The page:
Echinops–commonly called globe thistle-has globe-shaped, spiky metallic blue flower heads in late summer. This upright perennial has prickly, divided green leaves.
Echinops flower heads are spherical, about the size of a golf ball. Flowers appear on erect stems. Echinops leaves are spiky, usually grayish-white and wooly. Leaves are deeply cut, prickly, and up to a foot long.
Echinops is an undemanding plant suitable for large borders, meadows, wild gardens. Echinops want a sunny, warm site in well-drained, average soil. For best growth, keep the soil evenly moist.
Echinops can grow undivided in the sam place for many years.
The Echinops genus contains about 120 species of perennials, biennials, and annuals.
Get to know Echinops
- Plant type: Perennial
- Growing Zones and range: Zones 3-8
- Hardiness: Hardy
- Height and width: 2 to 4 feet (.6-1.2m) tall; 2 to 3 feet (.6-1m) wide
- Foliage: Spiny leaves, deeply cut and pirckly up to a foot long; usually grayish-white and wooly
- Flowers: Spiky spheres with bristly bracts on erect stems
- Flower color: Lavender or steely blue
- Bloom time: Mid- or late-summer
- Uses: Combine with ornamental grasses; interesting foliage texture; use in mixed borders
- Common name: Globe Thistle
- Botanical name: Echinops species
- Family: Asteraceae
- Origin: Grasslands of Europe and Asia
Where to plant Echinops
- Grow Echinops in full sun.
- Plant Echinops in average to poor, well-drained soil. Good drainage is important in winter.
Echinops uses and companions
- Plant Echinops in groups in a formal or informal garden for the best effect.
- Echinops is an excellent dried flower.
- Good garden companions for Echinops include Achillea, Gypsophila paniculata, Helenium autumnale, Papaver orientale, Rudbeckia.
When to plant Echinops
- Set established Echinops in spring or autumn.
- Sow seed in spring in evenly prepared soil.
Planting and spacing Echinops
- Space globe Echinops 2 to 3 feet (.6-1m) apart.
- Sow seed 1/8 inch deep.
- Echinops does not like transplanting to situate plants where they will grow to maturity.
How to water and feed Echinops
- Give Echinops moderate water; plants will tolerate drought when they mature.
- Echinops does not require feeding.
- Echinops will grow tall in rich soil and will need staking.
- Remove spent blooms. to encourage re-blooming.
- Divide plants in spring or fall every 3 to 4 years as needed.
- Echinops is usually pest-free.
Echinops pests and diseases
- Echinops is susceptible to infestation by aphids.
- Sow seed in spring. Echinops seeds will germinate in about 14 days at 55°-72°F (18°-22°C).
- Divide perennials from autumn to spring or insert root cuttings in autumn.
Echinops varieties to grow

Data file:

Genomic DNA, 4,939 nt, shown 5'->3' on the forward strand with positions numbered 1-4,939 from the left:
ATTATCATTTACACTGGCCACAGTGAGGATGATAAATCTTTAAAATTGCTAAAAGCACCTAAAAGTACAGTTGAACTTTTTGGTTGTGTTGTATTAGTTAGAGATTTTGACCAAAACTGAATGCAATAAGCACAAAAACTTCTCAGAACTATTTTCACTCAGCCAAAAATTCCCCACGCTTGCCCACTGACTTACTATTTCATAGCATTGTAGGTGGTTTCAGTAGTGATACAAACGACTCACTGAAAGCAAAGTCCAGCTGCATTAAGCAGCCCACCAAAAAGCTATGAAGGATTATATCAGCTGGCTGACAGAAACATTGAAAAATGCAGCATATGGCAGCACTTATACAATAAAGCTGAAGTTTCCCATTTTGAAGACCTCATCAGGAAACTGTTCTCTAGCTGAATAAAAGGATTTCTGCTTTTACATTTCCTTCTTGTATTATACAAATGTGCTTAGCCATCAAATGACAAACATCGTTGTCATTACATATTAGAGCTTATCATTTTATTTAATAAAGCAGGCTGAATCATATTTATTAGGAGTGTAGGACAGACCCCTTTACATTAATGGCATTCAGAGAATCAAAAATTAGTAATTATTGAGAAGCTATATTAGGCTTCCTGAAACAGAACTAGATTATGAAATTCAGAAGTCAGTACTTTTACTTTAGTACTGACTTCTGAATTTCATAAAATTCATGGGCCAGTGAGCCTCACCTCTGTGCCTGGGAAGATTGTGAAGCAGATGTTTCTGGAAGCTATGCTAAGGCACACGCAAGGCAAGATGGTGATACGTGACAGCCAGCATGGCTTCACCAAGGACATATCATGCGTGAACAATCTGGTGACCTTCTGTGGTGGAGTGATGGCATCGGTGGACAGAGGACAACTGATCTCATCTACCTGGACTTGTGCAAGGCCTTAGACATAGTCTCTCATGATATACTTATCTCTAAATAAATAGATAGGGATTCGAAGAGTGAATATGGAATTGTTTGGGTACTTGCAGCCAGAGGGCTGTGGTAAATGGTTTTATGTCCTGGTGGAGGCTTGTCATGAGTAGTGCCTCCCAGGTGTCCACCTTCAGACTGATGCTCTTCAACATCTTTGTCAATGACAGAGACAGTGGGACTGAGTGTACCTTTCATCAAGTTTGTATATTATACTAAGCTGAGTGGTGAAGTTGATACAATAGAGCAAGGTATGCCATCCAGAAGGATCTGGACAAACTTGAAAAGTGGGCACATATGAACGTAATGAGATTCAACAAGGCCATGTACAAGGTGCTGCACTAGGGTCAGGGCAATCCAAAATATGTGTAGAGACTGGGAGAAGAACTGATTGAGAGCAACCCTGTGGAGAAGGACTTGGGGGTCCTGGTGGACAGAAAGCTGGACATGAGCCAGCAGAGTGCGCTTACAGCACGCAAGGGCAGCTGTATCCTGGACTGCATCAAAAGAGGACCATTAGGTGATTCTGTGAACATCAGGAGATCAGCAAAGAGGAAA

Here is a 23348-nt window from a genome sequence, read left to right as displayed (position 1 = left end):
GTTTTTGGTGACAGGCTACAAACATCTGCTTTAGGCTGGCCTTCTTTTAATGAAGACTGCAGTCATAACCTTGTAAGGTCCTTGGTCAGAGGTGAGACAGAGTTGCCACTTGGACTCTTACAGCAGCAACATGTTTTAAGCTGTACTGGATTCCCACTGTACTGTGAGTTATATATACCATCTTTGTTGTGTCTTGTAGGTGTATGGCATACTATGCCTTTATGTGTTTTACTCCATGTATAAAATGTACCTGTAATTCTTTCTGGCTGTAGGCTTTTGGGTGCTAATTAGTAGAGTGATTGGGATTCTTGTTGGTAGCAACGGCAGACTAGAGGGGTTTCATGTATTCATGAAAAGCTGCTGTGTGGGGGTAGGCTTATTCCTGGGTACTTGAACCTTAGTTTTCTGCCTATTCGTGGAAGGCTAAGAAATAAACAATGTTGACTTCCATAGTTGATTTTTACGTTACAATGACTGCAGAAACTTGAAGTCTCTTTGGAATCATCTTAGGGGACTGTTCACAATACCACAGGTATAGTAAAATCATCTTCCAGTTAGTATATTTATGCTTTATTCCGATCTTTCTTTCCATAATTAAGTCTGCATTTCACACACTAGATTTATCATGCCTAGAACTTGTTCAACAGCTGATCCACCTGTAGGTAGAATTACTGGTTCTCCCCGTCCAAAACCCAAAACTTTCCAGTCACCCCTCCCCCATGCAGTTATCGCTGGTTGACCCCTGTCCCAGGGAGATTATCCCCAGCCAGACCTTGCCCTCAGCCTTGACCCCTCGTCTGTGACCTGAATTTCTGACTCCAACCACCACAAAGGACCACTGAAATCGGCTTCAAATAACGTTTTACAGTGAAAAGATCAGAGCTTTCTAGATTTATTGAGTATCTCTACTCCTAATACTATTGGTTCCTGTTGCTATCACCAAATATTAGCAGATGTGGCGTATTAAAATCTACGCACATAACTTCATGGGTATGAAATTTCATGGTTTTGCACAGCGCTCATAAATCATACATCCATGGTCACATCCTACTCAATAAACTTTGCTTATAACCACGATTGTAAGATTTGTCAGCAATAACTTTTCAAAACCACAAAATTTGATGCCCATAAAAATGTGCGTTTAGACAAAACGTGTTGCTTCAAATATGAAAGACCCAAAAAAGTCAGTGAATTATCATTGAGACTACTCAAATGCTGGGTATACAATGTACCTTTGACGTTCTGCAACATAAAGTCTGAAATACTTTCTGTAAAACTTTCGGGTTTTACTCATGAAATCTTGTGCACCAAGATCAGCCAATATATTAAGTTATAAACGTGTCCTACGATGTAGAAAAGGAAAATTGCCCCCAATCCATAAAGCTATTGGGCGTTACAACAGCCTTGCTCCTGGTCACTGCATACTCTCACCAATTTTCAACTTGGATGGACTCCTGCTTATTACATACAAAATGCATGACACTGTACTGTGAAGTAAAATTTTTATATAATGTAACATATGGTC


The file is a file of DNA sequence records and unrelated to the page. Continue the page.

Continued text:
- Echinops bannaticus: Grows 1.5 to 4 feet tall and forms a clump 2 feet wide; bears violet-blue to blue-gray flower heads from mid to late summer; cultivar ‘Taplow Blue’ is very popular.
- E. ritro, small globe thistle: Compact growth to 2 feet tall; bears blue-purple flower heads in mid to late summer; cultivar ‘Veitch’s Blue’ has dark metallic blue flowers.
- E. sphaerocephalus: Large clump-forming species that grows to 6 feet tall and half as wide; bears silver-gray flower heads on gray stems in mid- and late-summer.
Echinops ritro — Globe-thistle
Echinops makes an unusual statement in both color and shape in mid-and late summer when its perfectly round metallic blue flowers bloom. Echinops sweet nectar attracts bees on sunny days and moths at night. Echinops has thistlelike leaves that are dull green on top, spiny, and silvery white on the undersides. Globe-thistle looks especially striking combined with white flowers such as garden phlox, Boltonia, aster, and white coneflower.
- Size: 2 to 4 feet tall; 2 ½ feet wide.
- Light: Full sun best; tolerates part shade.
- Soil and moisture: Average to poor, well-drained soil; best with moderate water, but tolerates drought.
- Planting and propagation: Plant container-grown plants in spring, spacing 2 feet apart. Division not needed for at least three years.
- Special care: May need staking in rich soil. Cut back hard after the first flowering for the second flush. To dry flower heads, cut before individual flowers open and hang upside down.
- Pest and diseases: Usually pest-free.
- Climate: Zones 3-8; tolerates heat.
- Cultivars: ‘Taplow Blue,’ soft silvery blue; ‘Veitch’s Blue,’ numerous small darker violet-blue globes, 2 to 3 feet tall; ‘Taplow Purple,’ rich violet-blue, 3 feet tall.
Garden use: Plant in groups in formal gardens. Excellent dried flower.